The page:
FAA investigating Southwest flight that flew just 525 feet above Oklahoma town, triggering altitude warning

The Federal Aviation Administration is currently investigating a Southwest Airlines flight that descended to a dangerously low altitude of just 525 feet above ground as it approached Will Rogers World Airport in Oklahoma City on Wednesday. This descent triggered an altitude warning from air traffic control, alerting the pilots that they were getting too close to the ground.

According to flight tracking information from FlightRadar24, Southwest flight 4069 was approximately 9 miles from the airport, over Yukon, Oklahoma, when it descended to this low altitude just after midnight on Wednesday.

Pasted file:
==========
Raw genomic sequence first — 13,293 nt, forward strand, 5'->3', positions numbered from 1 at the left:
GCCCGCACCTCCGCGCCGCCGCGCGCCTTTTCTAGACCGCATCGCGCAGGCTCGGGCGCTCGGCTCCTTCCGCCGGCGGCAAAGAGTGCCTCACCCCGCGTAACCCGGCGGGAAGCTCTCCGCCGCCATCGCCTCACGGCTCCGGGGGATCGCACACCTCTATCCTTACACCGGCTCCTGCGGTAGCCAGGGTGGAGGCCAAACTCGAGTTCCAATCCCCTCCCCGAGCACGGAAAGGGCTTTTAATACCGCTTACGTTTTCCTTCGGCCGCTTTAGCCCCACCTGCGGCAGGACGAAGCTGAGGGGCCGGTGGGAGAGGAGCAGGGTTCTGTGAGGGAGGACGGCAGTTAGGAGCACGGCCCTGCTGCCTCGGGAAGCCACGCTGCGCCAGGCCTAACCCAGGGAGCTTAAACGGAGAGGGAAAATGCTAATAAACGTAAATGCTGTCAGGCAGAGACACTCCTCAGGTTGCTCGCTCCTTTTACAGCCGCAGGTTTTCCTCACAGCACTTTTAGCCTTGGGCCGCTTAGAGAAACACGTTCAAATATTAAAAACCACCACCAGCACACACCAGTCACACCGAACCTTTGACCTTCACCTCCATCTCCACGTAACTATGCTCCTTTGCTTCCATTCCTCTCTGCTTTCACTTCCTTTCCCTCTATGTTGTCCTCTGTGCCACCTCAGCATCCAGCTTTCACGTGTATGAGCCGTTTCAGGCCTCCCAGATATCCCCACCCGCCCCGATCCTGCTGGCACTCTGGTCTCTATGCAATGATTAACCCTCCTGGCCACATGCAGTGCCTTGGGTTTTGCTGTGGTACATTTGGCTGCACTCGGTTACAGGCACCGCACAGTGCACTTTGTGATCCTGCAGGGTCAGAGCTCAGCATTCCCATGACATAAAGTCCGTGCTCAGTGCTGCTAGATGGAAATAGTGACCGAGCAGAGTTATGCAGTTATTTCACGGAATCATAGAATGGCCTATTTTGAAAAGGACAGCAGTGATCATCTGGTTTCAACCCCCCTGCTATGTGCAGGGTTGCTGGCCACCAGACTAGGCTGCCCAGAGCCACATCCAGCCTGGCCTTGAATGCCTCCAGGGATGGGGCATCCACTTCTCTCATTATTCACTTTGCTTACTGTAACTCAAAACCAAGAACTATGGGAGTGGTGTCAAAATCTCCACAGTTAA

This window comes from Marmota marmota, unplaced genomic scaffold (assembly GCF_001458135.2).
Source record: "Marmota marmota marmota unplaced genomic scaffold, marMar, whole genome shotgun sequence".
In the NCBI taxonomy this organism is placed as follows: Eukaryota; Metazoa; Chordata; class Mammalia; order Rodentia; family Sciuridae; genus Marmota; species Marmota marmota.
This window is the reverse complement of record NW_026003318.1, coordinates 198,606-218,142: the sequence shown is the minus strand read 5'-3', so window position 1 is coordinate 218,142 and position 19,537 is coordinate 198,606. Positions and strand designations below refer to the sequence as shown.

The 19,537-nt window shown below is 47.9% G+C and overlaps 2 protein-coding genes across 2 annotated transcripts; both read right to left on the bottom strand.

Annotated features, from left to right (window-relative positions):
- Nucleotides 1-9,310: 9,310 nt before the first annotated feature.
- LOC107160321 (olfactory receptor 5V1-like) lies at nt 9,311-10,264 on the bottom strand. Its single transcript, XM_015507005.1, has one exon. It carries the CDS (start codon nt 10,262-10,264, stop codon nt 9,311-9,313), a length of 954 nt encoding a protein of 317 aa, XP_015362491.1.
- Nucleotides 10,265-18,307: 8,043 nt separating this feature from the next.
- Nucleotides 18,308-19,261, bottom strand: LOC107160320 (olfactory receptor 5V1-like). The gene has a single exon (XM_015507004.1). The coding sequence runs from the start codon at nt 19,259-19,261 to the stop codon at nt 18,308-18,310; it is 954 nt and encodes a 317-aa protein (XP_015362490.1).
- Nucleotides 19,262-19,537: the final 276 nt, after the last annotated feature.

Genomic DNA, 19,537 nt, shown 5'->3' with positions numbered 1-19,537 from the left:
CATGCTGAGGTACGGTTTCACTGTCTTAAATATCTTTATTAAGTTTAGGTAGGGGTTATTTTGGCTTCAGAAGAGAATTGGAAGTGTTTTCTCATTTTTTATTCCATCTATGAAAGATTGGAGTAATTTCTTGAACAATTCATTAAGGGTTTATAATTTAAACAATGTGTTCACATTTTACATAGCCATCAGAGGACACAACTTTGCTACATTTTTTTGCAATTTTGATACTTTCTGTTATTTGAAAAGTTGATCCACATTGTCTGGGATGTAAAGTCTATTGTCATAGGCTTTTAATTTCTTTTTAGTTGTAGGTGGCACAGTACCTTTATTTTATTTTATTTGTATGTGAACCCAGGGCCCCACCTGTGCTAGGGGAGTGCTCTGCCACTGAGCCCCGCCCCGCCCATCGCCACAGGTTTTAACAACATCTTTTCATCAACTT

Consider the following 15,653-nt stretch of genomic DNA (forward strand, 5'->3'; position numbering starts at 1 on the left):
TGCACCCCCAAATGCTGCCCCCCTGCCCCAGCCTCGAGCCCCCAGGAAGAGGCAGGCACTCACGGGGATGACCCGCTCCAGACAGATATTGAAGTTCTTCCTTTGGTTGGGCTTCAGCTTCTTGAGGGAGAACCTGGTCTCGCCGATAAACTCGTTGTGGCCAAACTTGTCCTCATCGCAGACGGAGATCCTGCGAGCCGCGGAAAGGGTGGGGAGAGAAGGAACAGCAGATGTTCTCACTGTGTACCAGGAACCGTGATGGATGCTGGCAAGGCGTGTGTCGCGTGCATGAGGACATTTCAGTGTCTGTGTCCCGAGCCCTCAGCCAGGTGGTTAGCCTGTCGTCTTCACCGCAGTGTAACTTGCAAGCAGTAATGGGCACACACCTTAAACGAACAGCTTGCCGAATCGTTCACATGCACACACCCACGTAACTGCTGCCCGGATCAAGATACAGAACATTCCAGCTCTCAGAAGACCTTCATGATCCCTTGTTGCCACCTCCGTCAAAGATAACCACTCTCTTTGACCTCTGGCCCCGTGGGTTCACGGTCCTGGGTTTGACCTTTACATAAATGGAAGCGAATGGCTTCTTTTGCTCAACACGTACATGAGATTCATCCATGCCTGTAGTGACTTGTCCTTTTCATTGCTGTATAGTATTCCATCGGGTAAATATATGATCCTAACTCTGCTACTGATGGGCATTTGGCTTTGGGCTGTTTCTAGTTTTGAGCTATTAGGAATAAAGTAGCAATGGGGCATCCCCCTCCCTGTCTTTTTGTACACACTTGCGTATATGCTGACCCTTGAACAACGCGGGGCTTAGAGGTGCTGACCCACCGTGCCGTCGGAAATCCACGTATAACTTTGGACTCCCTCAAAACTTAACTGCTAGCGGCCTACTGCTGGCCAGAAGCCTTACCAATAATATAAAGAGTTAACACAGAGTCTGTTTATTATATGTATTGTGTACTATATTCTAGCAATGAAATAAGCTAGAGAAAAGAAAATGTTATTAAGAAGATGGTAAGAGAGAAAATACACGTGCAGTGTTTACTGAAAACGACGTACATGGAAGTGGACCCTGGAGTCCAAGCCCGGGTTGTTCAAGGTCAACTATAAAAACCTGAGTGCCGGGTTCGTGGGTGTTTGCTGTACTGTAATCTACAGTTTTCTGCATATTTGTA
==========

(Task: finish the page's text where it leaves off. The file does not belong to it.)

A recording from air traffic control by LiveATC.net captured a controller stating, “Southwest 4069 low altitude alert. You good out there?” Unfortunately, the pilots’ response is not audible in the recording.

However, the plane was able to recover from the low altitude descent. After the descent stopped, the Boeing 737-800 briefly climbed and then successfully landed at Oklahoma City, as indicated by tracking data.
The FAA is currently investigating the incident where Southwest Airlines Flight 4069 descended to a low altitude near Will Rogers World Airport in Oklahoma City. An automated warning alerted the air traffic controller who then informed the crew. Southwest Airlines has been in contact with the FAA regarding the matter. The airline emphasizes that the safety of their customers and employees is their top priority and they are following their Safety Management System to address any issues with the aircraft’s approach to the airport.
This is the second recent incident where a Southwest flight narrowly avoided crashing. In April, the crew of Southwest Flight 2786 decided not to land at Lihue Airport in Kauai and instead descended to just 400 feet above the Pacific Ocean.

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